Reassessment of mitochondrial cyclophilin D as a target for improving cardiac arrest outcomes in the era of therapeutic hypothermia

      Uncertainty exists regarding whether cyclophilin D (CypD), a mitochondrial matrix protein that plays a key role in ischemia-reperfusion injury, can be a pharmacological target for improving outcomes after cardiac arrest (CA), especially when therapeutic hypothermia is used. Using CypD knockout mice (CypD−/−), we investigated the effects of loss of CypD on short-term and medium-term outcomes after CA. CypD−/− mice or their wild-type (WT) littermates underwent either 5 minute CA followed by resuscitation with and/or without hypothermia at 33°C–34°C (targeted temperature reached within minutes after resuscitation), or a sham procedure. Brain and cardiac injury were assessed using echocardiography, neurological scores, MRI and biomarkers. Seven day survival was compared using Kaplan-Meier estimates. The rate of restoration of spontaneous circulation was significantly higher in CypD−/− mice (with shorter cardiac massage duration) than in WT mice (P < 0.05). Loss of CypD significantly attenuated CA-induced release of troponin and S100ß protein, and limited myocardial dysfunction at 150 minutes after CA. Loss of CypD combined with hypothermia led to the best neurological and MRI scores at 24 hours and highest survival rates at 7 days compared to other groups (P < 0.05). In animals successfully resuscitated, loss of CypD had no benefits on day 7 survival while hypothermia was highly protective. Pharmacological inhibition of CypD with cyclosporine A combined with hypothermia provided similar day 7 survival than loss of CypD combined with hypothermia. CypD is a viable target to improve success of cardiopulmonary resuscitation but its inhibition is unlikely to improve long-term outcomes, unless therapeutic hypothermia is associated.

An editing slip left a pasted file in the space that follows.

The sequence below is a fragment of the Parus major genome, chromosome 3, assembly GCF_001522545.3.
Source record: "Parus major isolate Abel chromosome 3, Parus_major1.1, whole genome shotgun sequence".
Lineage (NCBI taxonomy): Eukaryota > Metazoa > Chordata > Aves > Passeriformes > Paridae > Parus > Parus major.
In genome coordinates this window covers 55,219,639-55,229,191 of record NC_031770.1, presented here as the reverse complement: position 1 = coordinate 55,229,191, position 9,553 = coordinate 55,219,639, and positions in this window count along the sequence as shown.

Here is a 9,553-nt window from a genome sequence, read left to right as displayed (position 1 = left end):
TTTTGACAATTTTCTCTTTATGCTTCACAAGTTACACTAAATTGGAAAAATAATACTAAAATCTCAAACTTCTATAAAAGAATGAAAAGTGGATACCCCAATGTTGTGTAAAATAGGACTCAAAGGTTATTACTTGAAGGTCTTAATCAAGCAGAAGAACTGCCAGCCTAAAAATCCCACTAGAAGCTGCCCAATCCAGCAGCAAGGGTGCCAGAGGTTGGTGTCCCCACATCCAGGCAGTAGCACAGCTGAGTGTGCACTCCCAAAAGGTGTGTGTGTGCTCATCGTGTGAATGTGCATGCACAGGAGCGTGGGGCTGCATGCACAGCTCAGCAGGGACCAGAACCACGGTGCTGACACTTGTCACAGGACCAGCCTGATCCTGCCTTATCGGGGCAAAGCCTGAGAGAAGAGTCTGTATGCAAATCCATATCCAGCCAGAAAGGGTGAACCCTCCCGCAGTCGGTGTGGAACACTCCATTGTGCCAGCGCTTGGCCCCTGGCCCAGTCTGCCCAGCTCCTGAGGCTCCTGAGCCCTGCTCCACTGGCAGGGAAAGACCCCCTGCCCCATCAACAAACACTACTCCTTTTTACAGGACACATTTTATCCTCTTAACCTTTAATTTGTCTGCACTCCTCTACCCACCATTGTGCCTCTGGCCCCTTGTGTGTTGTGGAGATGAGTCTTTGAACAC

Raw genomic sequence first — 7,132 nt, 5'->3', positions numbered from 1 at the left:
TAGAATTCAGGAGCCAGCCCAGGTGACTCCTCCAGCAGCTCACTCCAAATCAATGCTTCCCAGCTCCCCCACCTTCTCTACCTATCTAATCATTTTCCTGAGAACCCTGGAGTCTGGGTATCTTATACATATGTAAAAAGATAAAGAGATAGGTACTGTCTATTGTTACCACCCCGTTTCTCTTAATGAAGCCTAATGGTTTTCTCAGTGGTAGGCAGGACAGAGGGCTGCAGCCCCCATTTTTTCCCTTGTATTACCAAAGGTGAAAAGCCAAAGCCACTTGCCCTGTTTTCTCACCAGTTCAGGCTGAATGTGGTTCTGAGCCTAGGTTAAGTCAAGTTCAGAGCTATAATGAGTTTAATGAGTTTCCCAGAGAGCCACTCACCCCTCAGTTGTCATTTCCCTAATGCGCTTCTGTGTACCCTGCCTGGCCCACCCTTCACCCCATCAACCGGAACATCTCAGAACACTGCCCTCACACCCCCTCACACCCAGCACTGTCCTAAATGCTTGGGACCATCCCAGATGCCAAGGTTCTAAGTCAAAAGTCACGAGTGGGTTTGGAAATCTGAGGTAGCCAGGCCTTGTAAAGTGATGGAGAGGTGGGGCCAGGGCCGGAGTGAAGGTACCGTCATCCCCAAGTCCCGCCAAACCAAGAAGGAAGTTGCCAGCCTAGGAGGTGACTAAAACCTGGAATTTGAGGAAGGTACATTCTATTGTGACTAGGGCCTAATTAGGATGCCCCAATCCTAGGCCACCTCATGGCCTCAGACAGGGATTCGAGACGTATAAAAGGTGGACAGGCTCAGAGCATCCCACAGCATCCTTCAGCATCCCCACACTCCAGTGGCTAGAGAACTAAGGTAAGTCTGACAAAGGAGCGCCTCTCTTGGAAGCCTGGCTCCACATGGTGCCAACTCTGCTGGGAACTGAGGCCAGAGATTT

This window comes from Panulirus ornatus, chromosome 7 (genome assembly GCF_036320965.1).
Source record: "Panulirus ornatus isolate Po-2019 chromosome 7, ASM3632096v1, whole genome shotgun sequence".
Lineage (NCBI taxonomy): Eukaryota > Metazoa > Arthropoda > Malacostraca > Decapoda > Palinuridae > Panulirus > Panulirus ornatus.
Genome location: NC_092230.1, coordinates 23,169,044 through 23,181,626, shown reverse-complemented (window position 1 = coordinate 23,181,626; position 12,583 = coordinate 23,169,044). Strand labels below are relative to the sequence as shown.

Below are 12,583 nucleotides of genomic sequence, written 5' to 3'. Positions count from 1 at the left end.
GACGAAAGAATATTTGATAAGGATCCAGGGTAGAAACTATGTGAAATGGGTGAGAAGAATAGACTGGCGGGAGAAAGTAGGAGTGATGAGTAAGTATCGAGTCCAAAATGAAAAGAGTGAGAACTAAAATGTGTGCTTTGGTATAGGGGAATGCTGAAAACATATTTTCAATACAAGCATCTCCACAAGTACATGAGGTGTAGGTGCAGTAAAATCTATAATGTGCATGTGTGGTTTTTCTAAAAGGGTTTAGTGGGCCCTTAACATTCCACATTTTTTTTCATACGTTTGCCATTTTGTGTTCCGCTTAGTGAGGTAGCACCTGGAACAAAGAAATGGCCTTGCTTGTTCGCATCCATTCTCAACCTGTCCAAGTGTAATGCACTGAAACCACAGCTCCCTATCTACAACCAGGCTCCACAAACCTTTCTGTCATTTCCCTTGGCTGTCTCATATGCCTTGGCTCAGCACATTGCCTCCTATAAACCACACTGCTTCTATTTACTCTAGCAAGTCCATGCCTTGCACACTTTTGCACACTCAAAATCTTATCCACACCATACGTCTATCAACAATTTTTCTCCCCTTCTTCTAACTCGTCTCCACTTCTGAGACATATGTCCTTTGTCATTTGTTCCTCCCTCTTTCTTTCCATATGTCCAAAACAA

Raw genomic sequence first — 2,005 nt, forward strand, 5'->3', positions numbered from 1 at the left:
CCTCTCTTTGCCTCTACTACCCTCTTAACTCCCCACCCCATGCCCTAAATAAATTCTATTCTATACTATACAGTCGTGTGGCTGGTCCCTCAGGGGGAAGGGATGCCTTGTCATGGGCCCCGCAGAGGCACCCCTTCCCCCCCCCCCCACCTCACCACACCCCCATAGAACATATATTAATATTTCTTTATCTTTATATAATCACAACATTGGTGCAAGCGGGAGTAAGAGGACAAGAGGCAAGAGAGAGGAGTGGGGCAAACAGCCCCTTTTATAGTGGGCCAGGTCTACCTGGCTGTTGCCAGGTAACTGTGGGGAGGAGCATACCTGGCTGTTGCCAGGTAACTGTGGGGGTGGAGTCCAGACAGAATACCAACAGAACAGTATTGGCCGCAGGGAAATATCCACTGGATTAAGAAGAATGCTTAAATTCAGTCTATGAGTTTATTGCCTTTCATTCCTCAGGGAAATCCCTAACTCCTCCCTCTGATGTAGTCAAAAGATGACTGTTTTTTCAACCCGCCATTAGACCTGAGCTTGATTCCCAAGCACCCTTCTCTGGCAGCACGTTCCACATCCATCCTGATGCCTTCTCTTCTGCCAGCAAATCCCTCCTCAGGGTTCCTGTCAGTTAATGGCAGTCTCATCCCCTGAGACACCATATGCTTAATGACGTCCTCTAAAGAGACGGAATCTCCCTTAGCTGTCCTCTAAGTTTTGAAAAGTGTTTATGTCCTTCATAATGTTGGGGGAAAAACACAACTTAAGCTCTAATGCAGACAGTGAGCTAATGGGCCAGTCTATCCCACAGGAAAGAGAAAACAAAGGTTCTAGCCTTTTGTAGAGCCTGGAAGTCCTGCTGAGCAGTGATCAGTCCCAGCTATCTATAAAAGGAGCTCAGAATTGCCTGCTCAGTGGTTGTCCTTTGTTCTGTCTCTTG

ADC (Apparent diffusion coefficient), CI (Confidence intervals), CPR (Cardio-pulmonary resuscitation), CsA (Cyclosporine A), CypD (Cyclophilin D), DWI (Diffusion-weighted images), EtCO2 (End-tidal carbon dioxide concentration), FiO2 (Inspired fraction of oxygen), HR (Hazard ratio), LV (Left ventricle), MRI (Brain magnetic resonance imaging), PTP (Permeability transition pore), ROSC (Restoration of spontaneous circulation), SSF (Surface shortening fraction), WT (Wild-type)
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